The Islamic State affiliate in Egypt has claimed responsibility for the latest attack on a Christian target.
ISIS-affiliated gunmen opened fire at a checkpoint near the famed St Catherine’s monastery on April 18, in the southern part of the Sinai peninsula in Egypt. One policeman died in the attack and four other people were injured, the Associated Press reported.
According to the Egyptian Interior Ministry, the militants attacked from an elevated hilltop overlooking the police checkpoint just outside the monastery, fleeing the scene after the shootout.
The ISIS-affiliated news channel Amaq claimed the attack later that day, says SITE Intelligence Group, which monitors online jihadist activity. It’s the first time in Egypt that ISIS has struck a monastery, although the terrorist group has carried out several attacks against the country’s religious minorities.
These included December’s deadly bomb attacks at a chapel adjoining Cairo’s St Mark’s Cathedral, the seat of Egypt’s Christian Coptic papacy, and on churches in the Nile Delta city of Tanta and the coastal city of Alexandria, on Palm Sunday, April 8.
The insurgent group has been active in Egypt’s Sinai Province since 2011 but pledged affiliation to ISIS in 2014. The terrorists vowed to carry out more attacks against Christian minorities in Egypt, who make up more than 10 percent of the country's population in a video message released in February.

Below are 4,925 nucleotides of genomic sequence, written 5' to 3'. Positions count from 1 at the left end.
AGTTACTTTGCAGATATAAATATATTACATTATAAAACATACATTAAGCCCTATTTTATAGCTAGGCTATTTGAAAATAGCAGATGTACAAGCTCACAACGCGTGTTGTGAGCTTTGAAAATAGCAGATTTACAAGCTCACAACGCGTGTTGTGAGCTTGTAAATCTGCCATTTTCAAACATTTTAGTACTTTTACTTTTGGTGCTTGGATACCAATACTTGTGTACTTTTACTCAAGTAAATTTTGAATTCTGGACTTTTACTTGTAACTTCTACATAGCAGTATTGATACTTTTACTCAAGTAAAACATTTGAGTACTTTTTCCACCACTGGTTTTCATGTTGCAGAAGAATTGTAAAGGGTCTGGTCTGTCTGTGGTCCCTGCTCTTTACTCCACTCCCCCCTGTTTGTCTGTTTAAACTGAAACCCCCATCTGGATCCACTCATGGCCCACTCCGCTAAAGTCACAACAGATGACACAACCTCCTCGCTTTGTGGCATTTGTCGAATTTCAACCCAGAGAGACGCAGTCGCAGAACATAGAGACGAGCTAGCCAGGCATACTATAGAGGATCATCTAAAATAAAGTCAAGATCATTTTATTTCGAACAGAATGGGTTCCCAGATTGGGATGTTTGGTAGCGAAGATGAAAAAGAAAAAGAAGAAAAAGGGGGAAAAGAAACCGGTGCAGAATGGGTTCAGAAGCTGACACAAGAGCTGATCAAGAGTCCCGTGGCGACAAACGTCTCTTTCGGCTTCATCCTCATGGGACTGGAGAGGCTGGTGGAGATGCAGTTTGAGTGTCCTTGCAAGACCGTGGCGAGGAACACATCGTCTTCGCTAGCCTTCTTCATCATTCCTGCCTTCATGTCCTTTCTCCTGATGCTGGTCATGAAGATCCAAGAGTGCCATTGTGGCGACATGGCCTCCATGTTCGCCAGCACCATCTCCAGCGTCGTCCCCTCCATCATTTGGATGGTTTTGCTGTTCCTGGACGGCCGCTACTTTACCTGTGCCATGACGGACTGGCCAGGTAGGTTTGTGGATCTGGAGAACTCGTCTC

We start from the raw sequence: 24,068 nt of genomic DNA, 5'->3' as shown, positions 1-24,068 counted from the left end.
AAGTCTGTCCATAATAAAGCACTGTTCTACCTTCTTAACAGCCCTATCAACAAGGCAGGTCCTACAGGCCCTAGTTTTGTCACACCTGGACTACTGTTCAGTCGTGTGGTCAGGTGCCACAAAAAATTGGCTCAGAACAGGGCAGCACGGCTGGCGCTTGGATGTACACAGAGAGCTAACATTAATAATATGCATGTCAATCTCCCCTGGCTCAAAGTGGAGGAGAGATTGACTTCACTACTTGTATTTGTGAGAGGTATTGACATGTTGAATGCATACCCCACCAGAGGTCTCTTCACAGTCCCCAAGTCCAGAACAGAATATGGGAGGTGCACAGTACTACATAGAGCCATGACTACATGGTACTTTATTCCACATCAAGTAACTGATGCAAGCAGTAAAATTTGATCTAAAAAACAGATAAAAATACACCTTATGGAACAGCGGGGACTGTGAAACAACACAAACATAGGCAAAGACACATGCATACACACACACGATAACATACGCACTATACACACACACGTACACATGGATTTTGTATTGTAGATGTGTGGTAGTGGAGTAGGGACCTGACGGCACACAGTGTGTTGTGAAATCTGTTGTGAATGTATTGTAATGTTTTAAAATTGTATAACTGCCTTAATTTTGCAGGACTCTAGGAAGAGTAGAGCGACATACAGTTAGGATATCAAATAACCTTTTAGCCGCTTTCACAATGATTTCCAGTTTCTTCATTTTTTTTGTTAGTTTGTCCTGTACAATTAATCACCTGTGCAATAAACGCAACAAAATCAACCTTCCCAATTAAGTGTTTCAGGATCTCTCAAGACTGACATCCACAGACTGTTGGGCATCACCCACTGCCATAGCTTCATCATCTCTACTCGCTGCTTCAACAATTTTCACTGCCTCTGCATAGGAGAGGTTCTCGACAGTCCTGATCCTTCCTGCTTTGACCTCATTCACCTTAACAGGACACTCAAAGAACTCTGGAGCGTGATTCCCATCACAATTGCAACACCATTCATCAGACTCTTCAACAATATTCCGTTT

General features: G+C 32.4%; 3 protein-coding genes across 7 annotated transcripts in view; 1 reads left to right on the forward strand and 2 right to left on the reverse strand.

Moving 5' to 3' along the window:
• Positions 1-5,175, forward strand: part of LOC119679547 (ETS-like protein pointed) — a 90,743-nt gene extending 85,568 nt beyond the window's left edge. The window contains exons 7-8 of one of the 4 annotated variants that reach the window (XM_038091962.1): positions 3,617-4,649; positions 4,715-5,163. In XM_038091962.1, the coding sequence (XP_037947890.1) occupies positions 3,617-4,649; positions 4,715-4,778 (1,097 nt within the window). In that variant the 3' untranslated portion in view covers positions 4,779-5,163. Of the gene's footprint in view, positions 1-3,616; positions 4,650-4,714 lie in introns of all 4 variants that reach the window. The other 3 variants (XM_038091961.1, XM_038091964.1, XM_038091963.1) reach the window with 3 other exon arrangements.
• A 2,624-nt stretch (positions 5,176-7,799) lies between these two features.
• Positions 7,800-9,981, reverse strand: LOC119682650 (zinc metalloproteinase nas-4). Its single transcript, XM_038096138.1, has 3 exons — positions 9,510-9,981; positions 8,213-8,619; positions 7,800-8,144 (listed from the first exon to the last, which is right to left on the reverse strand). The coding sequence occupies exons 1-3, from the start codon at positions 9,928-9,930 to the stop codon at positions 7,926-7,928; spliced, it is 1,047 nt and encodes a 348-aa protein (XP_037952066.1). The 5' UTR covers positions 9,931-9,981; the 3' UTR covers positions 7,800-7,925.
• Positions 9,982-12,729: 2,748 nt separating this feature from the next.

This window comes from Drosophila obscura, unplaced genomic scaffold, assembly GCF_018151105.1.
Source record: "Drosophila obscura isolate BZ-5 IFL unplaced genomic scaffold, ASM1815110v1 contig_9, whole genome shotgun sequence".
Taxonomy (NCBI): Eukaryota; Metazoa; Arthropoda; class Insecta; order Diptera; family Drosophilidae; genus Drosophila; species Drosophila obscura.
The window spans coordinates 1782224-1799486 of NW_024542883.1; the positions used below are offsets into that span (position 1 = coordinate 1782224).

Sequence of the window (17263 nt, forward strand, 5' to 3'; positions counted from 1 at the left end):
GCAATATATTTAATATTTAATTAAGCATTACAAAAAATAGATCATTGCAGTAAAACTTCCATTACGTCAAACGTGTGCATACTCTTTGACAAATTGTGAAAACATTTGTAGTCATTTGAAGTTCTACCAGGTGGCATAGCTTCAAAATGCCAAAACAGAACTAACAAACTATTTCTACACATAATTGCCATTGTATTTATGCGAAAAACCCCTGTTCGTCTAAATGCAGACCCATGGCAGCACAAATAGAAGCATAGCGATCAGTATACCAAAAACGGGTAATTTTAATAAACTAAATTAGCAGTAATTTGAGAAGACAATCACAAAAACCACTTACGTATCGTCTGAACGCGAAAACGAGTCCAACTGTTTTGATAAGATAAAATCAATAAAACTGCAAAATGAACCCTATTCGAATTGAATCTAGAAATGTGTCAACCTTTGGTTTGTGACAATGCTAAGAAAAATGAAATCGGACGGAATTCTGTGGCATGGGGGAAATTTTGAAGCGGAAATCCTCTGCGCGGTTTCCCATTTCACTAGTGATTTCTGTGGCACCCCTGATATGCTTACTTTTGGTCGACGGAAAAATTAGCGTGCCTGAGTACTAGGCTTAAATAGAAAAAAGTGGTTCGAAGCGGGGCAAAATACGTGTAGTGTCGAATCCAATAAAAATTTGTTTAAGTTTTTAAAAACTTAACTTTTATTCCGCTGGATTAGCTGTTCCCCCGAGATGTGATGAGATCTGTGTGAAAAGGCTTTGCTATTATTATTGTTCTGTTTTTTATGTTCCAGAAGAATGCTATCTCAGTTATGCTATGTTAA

The monastery attack comes shortly before a planned visit by Pope Francis, where he will speak at the International Peace Conference in Cairo on April 28-29. After the Palm Sunday attacks, President Abdel Fattah Al-Sisi declared a three-month state of emergency and deployed armed forces to support police patrolling sensitive areas, including churches across the country. Pope Francis has refused to cancel his trip.
“The Pope does not stop in front of what unfortunately happened, but he has firmly decided to go to Egypt to confirm and support the dialogue and the communion of Christian life,” said Father Marco Tasca, general minister of the Order of Friars Minor Conventual, speaking on Vatican Radio.
Bartolomeo I, Ecumenical Patriarch of Constantinople, head of the Eastern Orthodox Church will also participate in the conference at the invitation of Ahmed el-Tayeb, the Great Imam of Al-Azhar Mosque, the Italian newspaper La Stampa reported on April 18.
The Christian religious leaders will join the Pope of the Egyptian Coptic Church Tawadros II in a visit to Al-Azhar University, Sunni Islam’s most prestigious university, in a display of unity among religions. “I can assure there won’t be any issues with security. The Pope is going to be greatly welcomed in the country” said an advisor to the Great Imam, ambassador Kadri Abdelmottaleb, quoted in the Italian newspaper Corriere della Sera.